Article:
Review: In ‘Three Identical Strangers,’ you only think you know what you’re in for

We typically enter documentaries in a different mindset, a different approach than with typical Hollywood fare.

Familiarity bypasses anticipation not by way of absent excitement, but rather because we expect to delve deeper into a subject we’re already at least somewhat familiar with. Earlier this year, the melancholic “Won’t You Be My Neighbor?” underwent that route to excellent ends.

“Three Identical Strangers,” however, defies that expectation. If you know this story, chances are you only know how it begins. As has become customary in the age of instant gratification and mistaking 280 characters on Twitter for a news story, we rarely follow up on the flavor of the 5-minute trend – and that’s where the film seizes its chance to captivate.

It doesn’t take long for “Three Identical Strangers” to break out of the conventional constraints that sometimes limits other entries in the documentary ecosystem. Within 15 minutes, Tim Wardle’s fleet-footed direction runs us through what most would consider the crux of this (remarkably) true story.

But that ostensible feeling of procrastination isn’t Wardle rushing to the finish line.

It’s to get to the real story of what happened after three triplets separated at birth – Bobby, David and Eddy – found their way back to each other at age 19, and the media circus that followed. Which, in ways that defy the genre, is a series of events more unbelievable than the ones that came before, culminating with a stark reminder that stories don’t end when the faces of those involved are off the evening news.

“Three Identical Strangers” weaves through a combination of interviews, recreation and revelation with an insistent energy for most of its roughly 90-minute running time. Paralleling the rapid rise of a viral, A1 story before “virality” became an omnipresent attribute in society, it’s a fast-moving movie that moves a bit too quick at times, leading to the questionable dismissing of a few major events in this saga.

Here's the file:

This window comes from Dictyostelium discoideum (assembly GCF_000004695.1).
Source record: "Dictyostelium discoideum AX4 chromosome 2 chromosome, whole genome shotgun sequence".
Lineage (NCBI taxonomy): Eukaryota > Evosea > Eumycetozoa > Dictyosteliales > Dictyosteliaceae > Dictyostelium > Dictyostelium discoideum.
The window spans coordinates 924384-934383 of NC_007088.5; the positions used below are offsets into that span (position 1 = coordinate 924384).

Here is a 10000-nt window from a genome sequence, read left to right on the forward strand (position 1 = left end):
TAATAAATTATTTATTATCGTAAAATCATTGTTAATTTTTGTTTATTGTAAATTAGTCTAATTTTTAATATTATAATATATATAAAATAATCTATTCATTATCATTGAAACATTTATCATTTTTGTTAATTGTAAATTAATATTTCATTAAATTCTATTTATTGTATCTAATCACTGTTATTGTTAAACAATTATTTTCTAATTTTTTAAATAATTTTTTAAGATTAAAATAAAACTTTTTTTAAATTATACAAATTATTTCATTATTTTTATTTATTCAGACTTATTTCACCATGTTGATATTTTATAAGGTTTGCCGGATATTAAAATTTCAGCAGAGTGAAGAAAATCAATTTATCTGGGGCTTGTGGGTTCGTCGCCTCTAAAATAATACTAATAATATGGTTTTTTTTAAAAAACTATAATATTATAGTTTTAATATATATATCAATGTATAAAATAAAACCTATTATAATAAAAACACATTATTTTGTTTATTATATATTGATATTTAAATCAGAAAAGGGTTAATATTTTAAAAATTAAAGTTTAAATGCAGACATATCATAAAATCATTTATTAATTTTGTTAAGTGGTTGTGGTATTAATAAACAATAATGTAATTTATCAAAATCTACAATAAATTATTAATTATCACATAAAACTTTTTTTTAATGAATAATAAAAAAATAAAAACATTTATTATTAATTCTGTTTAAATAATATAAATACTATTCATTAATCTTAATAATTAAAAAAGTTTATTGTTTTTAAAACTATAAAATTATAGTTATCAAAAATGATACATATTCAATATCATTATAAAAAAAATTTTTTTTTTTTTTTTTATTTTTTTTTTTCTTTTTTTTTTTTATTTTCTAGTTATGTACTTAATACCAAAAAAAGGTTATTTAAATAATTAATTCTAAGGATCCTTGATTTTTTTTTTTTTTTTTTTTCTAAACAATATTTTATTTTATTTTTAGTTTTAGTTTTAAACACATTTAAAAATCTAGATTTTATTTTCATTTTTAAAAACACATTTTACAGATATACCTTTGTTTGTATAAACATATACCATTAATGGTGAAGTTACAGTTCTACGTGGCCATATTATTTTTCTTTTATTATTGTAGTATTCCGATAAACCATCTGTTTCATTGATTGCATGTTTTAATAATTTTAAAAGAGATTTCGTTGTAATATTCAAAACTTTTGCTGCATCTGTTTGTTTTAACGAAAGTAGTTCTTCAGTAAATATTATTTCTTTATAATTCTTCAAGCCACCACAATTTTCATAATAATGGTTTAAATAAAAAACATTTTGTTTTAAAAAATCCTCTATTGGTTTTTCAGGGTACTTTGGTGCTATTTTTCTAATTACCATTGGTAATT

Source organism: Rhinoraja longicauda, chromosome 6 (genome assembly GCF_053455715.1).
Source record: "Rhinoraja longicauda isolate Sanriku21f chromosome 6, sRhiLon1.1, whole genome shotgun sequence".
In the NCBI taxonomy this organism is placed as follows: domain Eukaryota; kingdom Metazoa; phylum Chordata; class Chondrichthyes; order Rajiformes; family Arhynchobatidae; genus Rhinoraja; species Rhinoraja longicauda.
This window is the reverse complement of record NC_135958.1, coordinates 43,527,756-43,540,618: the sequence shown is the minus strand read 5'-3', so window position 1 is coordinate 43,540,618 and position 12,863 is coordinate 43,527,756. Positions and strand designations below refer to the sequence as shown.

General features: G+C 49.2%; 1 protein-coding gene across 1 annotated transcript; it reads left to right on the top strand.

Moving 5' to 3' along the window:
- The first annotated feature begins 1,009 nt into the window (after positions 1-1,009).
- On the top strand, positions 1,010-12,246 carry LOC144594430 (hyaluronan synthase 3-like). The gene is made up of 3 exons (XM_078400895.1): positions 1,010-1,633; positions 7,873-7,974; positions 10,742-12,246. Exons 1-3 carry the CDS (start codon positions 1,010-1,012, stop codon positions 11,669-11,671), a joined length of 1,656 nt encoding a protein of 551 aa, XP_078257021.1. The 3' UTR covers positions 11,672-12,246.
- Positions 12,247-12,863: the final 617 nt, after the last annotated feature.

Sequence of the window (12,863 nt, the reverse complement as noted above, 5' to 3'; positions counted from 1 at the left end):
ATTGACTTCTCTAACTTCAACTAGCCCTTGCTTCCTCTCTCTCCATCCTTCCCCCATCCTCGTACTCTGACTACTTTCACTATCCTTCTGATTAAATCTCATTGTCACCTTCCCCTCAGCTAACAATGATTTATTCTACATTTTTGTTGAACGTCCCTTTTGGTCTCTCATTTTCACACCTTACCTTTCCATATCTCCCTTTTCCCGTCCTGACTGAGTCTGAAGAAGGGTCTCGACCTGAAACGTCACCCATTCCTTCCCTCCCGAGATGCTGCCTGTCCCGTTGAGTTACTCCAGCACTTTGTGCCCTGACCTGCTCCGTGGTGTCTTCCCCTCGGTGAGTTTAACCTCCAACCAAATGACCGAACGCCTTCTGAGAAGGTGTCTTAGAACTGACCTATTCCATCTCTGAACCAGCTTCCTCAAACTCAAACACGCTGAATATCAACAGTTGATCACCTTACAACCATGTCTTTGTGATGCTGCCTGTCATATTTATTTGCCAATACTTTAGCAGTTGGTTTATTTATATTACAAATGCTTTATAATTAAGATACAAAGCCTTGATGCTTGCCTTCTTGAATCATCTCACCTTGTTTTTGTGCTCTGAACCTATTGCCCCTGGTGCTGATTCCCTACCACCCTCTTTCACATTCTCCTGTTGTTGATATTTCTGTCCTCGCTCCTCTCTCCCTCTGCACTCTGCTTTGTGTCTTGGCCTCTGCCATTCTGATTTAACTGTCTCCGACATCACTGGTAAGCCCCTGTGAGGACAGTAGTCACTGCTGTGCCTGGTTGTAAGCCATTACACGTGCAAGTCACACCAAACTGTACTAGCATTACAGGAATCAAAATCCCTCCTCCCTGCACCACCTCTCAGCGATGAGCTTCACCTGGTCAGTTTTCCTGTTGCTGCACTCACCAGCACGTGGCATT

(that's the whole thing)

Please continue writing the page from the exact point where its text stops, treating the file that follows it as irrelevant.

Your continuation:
The film certainly lends itself, and leads us, to believe that truth truly is stranger than fiction. But when one of the reunited brothers’ fates is revealed and seemingly glossed over for another development that borders on John Grisham territory, it becomes perfectly logical for us to question the filmmakers’ motives.

That’s not to say objectivity is totally absent, but at times Wardle elects taking a backrow seat to melodrama by way of potential sensationalism.

But if Wardle and editor Michael Harte’s priorities lied in mimicking Bobby, David and Eddy’s meteoric rise into fame and its subsequent struggles, it’s a job excellently done.

As their story seeps further into becoming a link in a chain of events much bigger and stranger than their reunion, the narration by their contemporary floating heads keeps us anchored to the fact that what we’re seeing unfold really happened and, indeed, is still unfolding to real people facing real consequences. And if certain combinations of those interviewed by the movie’s crew were to meet, they may be fiery encounters.

While it would give away some of its more unbelievable plot checkpoints to delve into specifics, the story is its most affecting when it becomes a disturbing examination of nature vs. nurture. In a stretch about 20 minutes long in the film’s final act, “Three Identical Strangers” posits some downright existential questions that weave nicely with the personalities we’ve spent an hour getting to know. Wardle and Co. intelligently and naturally develop the characters through different pieces of their testimony; as a result, we might find our loyalties shifting on more than one occasion.

Pathos is fully injected into this, the film’s strongest stretch, as Wardle ventures deep into the intricacies of parentage, the ethics of clandestine experimentation and the importance of acknowledging our differences as much as our similarities.

That “Three Identical Strangers” never fully offers up answers to those topics is proof of the unexpectedly profound subject matter rather than an indictment of Wardle’s directing.

With that prerogative comes a subtle possibility of fragility that lingers through the movie’s running time, the potential for it to lose sight of Bobby, David and Eddy’s story that got us in the theater in the first place.

It’s ultimately tamed by Wardle, and the result is one of the more resonant and surprising documentaries in an already magnetic year for the genre, even as the story launches further into the stratosphere of incredulity.



Rated PG-13 for some mature thematic material

Starring: Eddy Galland, David Kellman

Directed by Tim Wardle


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